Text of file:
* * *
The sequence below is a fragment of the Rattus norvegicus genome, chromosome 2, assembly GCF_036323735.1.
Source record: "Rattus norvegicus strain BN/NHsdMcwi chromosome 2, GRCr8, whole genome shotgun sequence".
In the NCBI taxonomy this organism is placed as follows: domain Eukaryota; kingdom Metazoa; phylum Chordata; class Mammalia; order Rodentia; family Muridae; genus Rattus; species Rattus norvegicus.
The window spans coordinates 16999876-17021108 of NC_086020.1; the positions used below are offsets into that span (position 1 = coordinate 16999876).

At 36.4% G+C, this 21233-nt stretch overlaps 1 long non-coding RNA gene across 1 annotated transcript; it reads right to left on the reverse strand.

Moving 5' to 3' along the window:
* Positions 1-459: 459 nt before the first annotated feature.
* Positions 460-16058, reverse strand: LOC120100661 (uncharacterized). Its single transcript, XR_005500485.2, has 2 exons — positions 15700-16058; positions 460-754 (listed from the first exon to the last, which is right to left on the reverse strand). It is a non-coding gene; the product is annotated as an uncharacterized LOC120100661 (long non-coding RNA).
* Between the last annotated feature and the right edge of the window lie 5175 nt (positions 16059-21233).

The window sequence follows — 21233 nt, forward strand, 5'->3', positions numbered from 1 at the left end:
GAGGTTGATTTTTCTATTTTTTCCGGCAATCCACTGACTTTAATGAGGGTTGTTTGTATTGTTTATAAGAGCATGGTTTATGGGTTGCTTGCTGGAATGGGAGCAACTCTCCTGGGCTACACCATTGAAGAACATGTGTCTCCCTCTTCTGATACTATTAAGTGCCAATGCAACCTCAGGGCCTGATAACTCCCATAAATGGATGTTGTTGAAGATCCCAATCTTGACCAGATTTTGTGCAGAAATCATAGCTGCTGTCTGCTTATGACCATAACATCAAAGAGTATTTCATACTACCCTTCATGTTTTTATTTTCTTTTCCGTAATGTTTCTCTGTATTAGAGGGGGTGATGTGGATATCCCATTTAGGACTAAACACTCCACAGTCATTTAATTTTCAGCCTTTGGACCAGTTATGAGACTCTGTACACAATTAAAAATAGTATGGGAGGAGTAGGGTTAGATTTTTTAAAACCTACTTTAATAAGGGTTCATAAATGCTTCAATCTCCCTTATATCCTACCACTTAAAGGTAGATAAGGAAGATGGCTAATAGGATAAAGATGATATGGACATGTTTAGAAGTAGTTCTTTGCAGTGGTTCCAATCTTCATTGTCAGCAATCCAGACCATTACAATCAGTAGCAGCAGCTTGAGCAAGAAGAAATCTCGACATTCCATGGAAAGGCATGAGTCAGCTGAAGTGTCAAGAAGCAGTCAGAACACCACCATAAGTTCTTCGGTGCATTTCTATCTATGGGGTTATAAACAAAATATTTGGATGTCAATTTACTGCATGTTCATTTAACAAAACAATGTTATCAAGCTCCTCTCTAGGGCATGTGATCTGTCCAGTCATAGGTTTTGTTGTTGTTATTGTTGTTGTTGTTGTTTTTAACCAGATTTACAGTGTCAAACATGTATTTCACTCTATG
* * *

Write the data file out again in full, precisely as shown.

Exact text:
The sequence below is a fragment of the Rattus norvegicus genome, chromosome 2, assembly GCF_036323735.1.
Source record: "Rattus norvegicus strain BN/NHsdMcwi chromosome 2, GRCr8, whole genome shotgun sequence".
In the NCBI taxonomy this organism is placed as follows: domain Eukaryota; kingdom Metazoa; phylum Chordata; class Mammalia; order Rodentia; family Muridae; genus Rattus; species Rattus norvegicus.
The window spans coordinates 16999876-17021108 of NC_086020.1; the positions used below are offsets into that span (position 1 = coordinate 16999876).

At 36.4% G+C, this 21233-nt stretch overlaps 1 long non-coding RNA gene across 1 annotated transcript; it reads right to left on the reverse strand.

Moving 5' to 3' along the window:
* Positions 1-459: 459 nt before the first annotated feature.
* Positions 460-16058, reverse strand: LOC120100661 (uncharacterized). Its single transcript, XR_005500485.2, has 2 exons — positions 15700-16058; positions 460-754 (listed from the first exon to the last, which is right to left on the reverse strand). It is a non-coding gene; the product is annotated as an uncharacterized LOC120100661 (long non-coding RNA).
* Between the last annotated feature and the right edge of the window lie 5175 nt (positions 16059-21233).

The window sequence follows — 21233 nt, forward strand, 5'->3', positions numbered from 1 at the left end:
GAGGTTGATTTTTCTATTTTTTCCGGCAATCCACTGACTTTAATGAGGGTTGTTTGTATTGTTTATAAGAGCATGGTTTATGGGTTGCTTGCTGGAATGGGAGCAACTCTCCTGGGCTACACCATTGAAGAACATGTGTCTCCCTCTTCTGATACTATTAAGTGCCAATGCAACCTCAGGGCCTGATAACTCCCATAAATGGATGTTGTTGAAGATCCCAATCTTGACCAGATTTTGTGCAGAAATCATAGCTGCTGTCTGCTTATGACCATAACATCAAAGAGTATTTCATACTACCCTTCATGTTTTTATTTTCTTTTCCGTAATGTTTCTCTGTATTAGAGGGGGTGATGTGGATATCCCATTTAGGACTAAACACTCCACAGTCATTTAATTTTCAGCCTTTGGACCAGTTATGAGACTCTGTACACAATTAAAAATAGTATGGGAGGAGTAGGGTTAGATTTTTTAAAACCTACTTTAATAAGGGTTCATAAATGCTTCAATCTCCCTTATATCCTACCACTTAAAGGTAGATAAGGAAGATGGCTAATAGGATAAAGATGATATGGACATGTTTAGAAGTAGTTCTTTGCAGTGGTTCCAATCTTCATTGTCAGCAATCCAGACCATTACAATCAGTAGCAGCAGCTTGAGCAAGAAGAAATCTCGACATTCCATGGAAAGGCATGAGTCAGCTGAAGTGTCAAGAAGCAGTCAGAACACCACCATAAGTTCTTCGGTGCATTTCTATCTATGGGGTTATAAACAAAATATTTGGATGTCAATTTACTGCATGTTCATTTAACAAAACAATGTTATCAAGCTCCTCTCTAGGGCATGTGATCTGTCCAGTCATAGGTTTTGTTGTTGTTATTGTTGTTGTTGTTGTTTTTAACCAGATTTACAGTGTCAAACATGTATTTCACTCTATG